The UK government has recently announced that, by September 2019, boys aged 12 to 13 years will be given the human papillomavirus (HPV) vaccine, a vaccine that has been available to girls in the UK for the past ten years. There has been documented evidence that the HPV vaccine has caused more injuries than any other vaccination in history. Despite this evidence, however, the HPV vaccination has continued to be hailed a success by the pharmaceutical industry and governments alike. According to the MHRA, the adverse event reporting system in the UK, there have been a total of 9,119 reports of adverse reactions reported in the UK since the vaccine was launched in 2008. These reports equate to 23,882 different ailments and include a total of 8 deaths. The UK’s decision to include boys into the equation has alarmed many parents whose daughters have already been injured by the vaccine.
Is the European Medical Agency Experimenting on Babies with the Meningitis Vaccine Only Approved for Age 10 and Above?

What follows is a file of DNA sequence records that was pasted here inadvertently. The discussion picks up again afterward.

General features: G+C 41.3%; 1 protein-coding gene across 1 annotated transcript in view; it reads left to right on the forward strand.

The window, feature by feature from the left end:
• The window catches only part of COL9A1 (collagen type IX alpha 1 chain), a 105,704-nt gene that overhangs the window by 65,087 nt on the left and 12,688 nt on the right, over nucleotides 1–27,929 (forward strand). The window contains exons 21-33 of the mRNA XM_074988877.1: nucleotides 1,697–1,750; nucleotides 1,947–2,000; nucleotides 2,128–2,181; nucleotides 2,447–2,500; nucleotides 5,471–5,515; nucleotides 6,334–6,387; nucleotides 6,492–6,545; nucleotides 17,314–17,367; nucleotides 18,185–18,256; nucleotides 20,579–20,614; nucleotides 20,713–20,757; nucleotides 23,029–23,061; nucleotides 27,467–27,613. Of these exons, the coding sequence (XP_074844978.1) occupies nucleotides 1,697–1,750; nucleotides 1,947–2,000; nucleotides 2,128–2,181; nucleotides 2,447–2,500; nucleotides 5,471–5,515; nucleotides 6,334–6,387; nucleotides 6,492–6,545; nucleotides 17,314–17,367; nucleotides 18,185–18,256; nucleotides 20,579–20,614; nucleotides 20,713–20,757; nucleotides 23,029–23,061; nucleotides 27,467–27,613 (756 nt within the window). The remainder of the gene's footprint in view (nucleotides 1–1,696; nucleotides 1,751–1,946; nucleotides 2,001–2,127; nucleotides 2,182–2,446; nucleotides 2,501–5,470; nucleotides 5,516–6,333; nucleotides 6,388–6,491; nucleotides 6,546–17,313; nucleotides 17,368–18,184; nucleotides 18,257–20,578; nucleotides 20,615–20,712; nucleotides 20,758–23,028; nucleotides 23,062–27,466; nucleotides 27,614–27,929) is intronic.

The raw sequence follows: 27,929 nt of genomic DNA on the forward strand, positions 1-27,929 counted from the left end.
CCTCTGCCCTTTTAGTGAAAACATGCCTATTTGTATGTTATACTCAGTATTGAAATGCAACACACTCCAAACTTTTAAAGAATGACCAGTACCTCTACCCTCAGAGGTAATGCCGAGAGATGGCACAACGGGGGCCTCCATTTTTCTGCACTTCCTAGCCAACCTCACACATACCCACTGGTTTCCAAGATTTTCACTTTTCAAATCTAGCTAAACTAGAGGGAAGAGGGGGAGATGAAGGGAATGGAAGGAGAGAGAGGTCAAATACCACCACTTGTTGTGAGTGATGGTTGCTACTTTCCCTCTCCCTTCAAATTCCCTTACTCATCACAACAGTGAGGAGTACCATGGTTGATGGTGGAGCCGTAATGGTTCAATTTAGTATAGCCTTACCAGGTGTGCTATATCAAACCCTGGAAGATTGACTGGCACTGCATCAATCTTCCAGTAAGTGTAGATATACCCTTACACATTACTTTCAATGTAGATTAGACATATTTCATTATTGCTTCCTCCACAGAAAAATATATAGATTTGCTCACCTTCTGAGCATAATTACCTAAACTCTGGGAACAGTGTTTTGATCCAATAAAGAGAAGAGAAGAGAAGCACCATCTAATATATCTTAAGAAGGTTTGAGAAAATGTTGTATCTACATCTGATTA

In 2016, we published an article on the dangers of the meningitis B vaccination, Bexsero, titled, Are Ineffective New Meningitis B Vaccines Causing Harm to Children? At the time of publication, according to the FDA product information leaflet, the vaccine had in fact only been approved for children over the age of ten. Despite this fact however, in the UK, the meningitis B vaccine Bexsero is being administered to infants as young as 2 months, despite the fact that we could find no evidence to support that this vaccine was safe to be administered to babies. It has been brought to our attention that there are in fact two product information leaflets on the same vaccination. However, what is different about the second product information leaflet, published on January 14, 2015, by the European Medical Agency (EMA) is that the information that it provides, is the polar opposite, of the information provided by the FDA. Is the UK government conducting clinical trials on infants, and if they are, then are parents aware of this fact?